Urashima Tarō (浦島太郎, 1918)
dir. Seitarō KITAYAMA (北山清太郎)
Seitarō Kitayama’s 1918 short animation Urashima Tarō (浦島太郎, 1918) was considered lost for over 60 years until it was rediscovered along with Jun’ichi Kōuchi’s The Dull Sword (なまくら刀 / Namakura Gatana, 1917) in an Osaka antique shop in 2008 by visual culture historian Natsuki Matsumoto (source). It is the only extant work of at least 8 animated shorts that were made in Japan in 1918. The film was digitally restored from Matsumoto’s 35mm tinted silver nitrate positive copy and was screened at the NFC in 2008 as part of a programme called Cinema Lost and Found 2008 (発掘された映画たち２００８) . It and can now be viewed online in the NFC’s Animation Film Archives as part of their celebration of the centenary of animation production in Japan.
The animation is an adaption of the well known folk tale of the same name. The earliest known record of the name Urashima Tarō is in an otogizōshi (御伽草), a kind of illustrated prose narrative, from the Muromachi era (c. 15th century). However, the story itself dates back even further to the Nara period, where it appears in such works as the Nihon Shoki (The Chronicles of Japan) and the Man’yōshū (Collection of Ten Thousand Leaves) under the name Urashimako.
It is a kind of a Rip Van Winkle tale but instead of falling asleep, the main protagonist goes out to sea on the back of a turtle. After many adventures (there are many variations of the tale), he returns home to find that hundreds of years have past. In Japanese culture, Urashima Tarō is a short hand expression for that feeling one has returning home after a long absence and feeling out of place.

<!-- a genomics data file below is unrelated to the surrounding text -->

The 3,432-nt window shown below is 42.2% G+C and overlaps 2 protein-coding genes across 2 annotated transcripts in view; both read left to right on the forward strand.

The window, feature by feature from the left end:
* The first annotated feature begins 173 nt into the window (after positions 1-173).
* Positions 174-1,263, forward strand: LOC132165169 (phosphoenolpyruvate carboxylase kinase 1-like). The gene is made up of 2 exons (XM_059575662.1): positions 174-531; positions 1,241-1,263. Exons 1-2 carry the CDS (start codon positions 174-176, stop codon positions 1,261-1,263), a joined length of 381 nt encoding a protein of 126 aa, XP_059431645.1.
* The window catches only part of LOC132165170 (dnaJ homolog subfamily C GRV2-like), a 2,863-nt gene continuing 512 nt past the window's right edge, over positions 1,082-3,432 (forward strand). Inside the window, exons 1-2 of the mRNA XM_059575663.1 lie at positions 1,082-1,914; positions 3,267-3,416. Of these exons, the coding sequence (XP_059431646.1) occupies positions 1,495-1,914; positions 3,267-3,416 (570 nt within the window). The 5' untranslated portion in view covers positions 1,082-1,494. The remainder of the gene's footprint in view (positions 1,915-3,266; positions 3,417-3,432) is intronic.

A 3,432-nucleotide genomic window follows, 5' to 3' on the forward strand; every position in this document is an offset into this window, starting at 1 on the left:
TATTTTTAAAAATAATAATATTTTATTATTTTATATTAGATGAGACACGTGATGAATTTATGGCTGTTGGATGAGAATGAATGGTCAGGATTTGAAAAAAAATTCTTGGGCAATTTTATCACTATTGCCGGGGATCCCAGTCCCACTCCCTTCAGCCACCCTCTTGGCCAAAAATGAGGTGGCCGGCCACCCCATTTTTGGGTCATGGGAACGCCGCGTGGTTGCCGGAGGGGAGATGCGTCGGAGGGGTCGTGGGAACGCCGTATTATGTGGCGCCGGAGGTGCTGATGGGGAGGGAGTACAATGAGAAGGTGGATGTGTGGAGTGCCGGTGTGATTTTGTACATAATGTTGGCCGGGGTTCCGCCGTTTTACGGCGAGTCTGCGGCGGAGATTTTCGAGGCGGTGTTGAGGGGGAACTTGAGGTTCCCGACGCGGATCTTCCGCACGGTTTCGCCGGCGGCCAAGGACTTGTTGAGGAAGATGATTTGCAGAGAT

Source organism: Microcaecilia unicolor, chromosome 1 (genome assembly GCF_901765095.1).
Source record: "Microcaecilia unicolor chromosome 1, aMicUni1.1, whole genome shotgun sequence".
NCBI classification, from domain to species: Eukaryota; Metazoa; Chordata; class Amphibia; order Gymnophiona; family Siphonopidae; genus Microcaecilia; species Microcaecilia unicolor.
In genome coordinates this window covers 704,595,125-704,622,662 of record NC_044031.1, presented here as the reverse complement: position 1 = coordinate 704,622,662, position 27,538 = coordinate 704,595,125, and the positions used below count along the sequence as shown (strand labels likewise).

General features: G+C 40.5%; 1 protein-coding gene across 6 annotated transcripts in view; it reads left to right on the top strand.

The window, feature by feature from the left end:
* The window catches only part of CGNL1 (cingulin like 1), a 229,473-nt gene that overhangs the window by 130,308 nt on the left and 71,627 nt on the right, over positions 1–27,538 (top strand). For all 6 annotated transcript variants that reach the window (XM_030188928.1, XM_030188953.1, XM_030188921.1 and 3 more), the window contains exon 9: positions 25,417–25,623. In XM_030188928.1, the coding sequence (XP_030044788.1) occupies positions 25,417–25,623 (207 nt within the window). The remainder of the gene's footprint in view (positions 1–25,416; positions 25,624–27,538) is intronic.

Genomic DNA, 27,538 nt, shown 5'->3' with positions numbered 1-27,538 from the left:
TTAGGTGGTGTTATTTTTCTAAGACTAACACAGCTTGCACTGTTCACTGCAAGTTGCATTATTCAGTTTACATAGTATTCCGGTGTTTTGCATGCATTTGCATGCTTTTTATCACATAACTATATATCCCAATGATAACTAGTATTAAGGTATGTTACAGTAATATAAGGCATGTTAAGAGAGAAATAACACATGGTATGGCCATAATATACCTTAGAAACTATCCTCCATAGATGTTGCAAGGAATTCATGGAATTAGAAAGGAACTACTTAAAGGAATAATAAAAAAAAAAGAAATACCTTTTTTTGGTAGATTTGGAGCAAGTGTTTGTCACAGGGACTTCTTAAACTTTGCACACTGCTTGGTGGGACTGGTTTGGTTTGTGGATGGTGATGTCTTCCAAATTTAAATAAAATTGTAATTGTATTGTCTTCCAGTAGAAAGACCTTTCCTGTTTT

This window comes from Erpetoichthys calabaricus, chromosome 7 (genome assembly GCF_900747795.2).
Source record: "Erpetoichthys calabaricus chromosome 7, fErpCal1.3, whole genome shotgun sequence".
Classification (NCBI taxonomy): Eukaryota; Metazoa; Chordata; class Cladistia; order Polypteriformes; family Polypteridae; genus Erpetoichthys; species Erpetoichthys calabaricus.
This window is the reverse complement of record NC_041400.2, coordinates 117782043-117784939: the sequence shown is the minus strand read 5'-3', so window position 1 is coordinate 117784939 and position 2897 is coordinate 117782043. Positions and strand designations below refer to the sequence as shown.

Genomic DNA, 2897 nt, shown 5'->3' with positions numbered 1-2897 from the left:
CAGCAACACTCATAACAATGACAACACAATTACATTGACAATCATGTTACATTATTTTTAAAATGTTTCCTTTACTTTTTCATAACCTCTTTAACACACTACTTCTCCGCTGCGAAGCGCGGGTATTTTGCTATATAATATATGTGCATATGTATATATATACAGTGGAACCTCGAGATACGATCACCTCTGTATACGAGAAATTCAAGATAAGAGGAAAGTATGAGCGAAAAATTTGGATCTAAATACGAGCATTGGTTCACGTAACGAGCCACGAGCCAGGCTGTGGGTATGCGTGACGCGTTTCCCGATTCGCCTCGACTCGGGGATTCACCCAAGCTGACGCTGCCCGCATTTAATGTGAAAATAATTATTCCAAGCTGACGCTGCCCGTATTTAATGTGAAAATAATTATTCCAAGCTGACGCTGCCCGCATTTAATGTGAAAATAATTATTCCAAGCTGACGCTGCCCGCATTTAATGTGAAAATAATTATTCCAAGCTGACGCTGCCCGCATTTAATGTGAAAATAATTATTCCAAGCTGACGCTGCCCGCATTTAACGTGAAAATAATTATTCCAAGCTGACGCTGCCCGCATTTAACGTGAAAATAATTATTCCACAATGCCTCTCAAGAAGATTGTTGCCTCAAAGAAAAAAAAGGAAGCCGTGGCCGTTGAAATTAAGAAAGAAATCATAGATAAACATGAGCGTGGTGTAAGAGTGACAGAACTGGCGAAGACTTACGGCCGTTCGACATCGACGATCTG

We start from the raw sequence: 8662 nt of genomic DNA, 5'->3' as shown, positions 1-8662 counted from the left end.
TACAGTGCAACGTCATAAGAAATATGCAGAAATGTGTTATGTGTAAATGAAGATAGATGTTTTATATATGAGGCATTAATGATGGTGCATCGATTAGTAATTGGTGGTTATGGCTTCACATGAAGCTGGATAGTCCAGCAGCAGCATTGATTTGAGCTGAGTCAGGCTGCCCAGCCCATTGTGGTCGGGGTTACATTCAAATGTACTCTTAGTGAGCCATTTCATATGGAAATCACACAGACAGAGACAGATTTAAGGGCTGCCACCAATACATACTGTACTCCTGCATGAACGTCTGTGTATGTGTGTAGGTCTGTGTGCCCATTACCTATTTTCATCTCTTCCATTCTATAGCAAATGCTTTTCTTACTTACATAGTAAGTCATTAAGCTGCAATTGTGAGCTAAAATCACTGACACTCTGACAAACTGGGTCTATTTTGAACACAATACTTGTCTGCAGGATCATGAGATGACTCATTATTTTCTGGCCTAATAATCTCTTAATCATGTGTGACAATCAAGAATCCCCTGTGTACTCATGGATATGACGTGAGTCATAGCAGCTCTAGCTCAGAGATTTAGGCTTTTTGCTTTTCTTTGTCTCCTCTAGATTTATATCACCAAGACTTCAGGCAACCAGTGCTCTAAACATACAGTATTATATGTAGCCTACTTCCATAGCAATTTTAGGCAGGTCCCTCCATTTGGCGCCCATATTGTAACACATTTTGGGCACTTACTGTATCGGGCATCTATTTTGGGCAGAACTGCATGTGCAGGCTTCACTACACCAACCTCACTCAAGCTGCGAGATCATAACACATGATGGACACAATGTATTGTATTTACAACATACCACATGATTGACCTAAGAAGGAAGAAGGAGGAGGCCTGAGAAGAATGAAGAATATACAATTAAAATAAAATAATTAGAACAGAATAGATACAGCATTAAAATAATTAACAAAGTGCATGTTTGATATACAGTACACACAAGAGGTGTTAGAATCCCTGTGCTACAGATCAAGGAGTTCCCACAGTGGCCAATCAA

It was clever of Kitayama to choose a familiar story, because with such a short animation (under 2 minutes running time) he did not have a lot of time to waste on exposition. The short begins with Urashima Tarō with his back to the camera walking to the sea with a fishing rod slung over his shoulder. In the next shot, he paddles his boat from bottom screen right to top screen left. The next shot using an iris matte to focus on Urashima Tarō fishing peacefully in his boat. This is followed of an extreme long shot of Urashima Tarō struggling in his boat, in now choppy waters, with menacing figures of large fish under the water.
He falls to the sea floor, where is appears to cry until he is rescued by a large turtle who tells him to climb onto his shell. The sequence of Urashima Tarō travelling on the turtle’s back is shot using silhouette animation. He appears to arrive at a palace where he is escorted by humanoid figures with fish heads. Cut to a princess standing in the window who appears to beckon in a friendly manner. Iris in. Iris out to outside of the palace. A large bubble exits the palace door and floats upwards. Urashima Tarō bursts from the bubble back onto the shore. His costume is the same but he is now an elderly man. He appears to laugh. End title cards.
Without the benefit of the benshi narrator, who would have accompanied the film when it was first screened, the nuances of the story have been lost. The facial expressions, gestures, and use of the absurd (fish headed people) suggest the film was meant to be humorous. The choice of red tinting (the NFC describes it as “pink”) is unusual because red was usually used in silent films to indicate scenes of fire or immense passion. Logically one would expect the underwater sequences to have been tinted in blue and the island sequences in yellow to indicate sunlight. Perhaps light red was the only tint available to Kitayama at the time – although Jun’ichi Kōuchi did use a blue/green tint and a yellow tint for The Dull Sword (1917). I will update if I find any information about the use of tinting in Japan during this period.
Although the film is very short, Kitayama manages to demonstrate a number of techniques including cutouts, silhouette animation, irises, and the use of three layers of space. As we only have two extant films from the many made during 1917 and 1918, this film is an important glimpse into the abilities of Kitayama and his fellow animators at this time.
I am not sure what name is indicated by the initials Y.N. in the end credit. The NFC lists the production company as Nikkatsu Mukojima Studio (日活向島), for whom he worked until he established his own studio Kitayama Eiga Seisakusho (北山映画製作所) in 1921. The studio was unfortunately destroyed by the Great Kantō Earthquake in 1923 leading Kitayama to give up animation and move to Osaka where he worked as a newsreel cameraman (Learn more).
2017 Cathy Munroe Hotes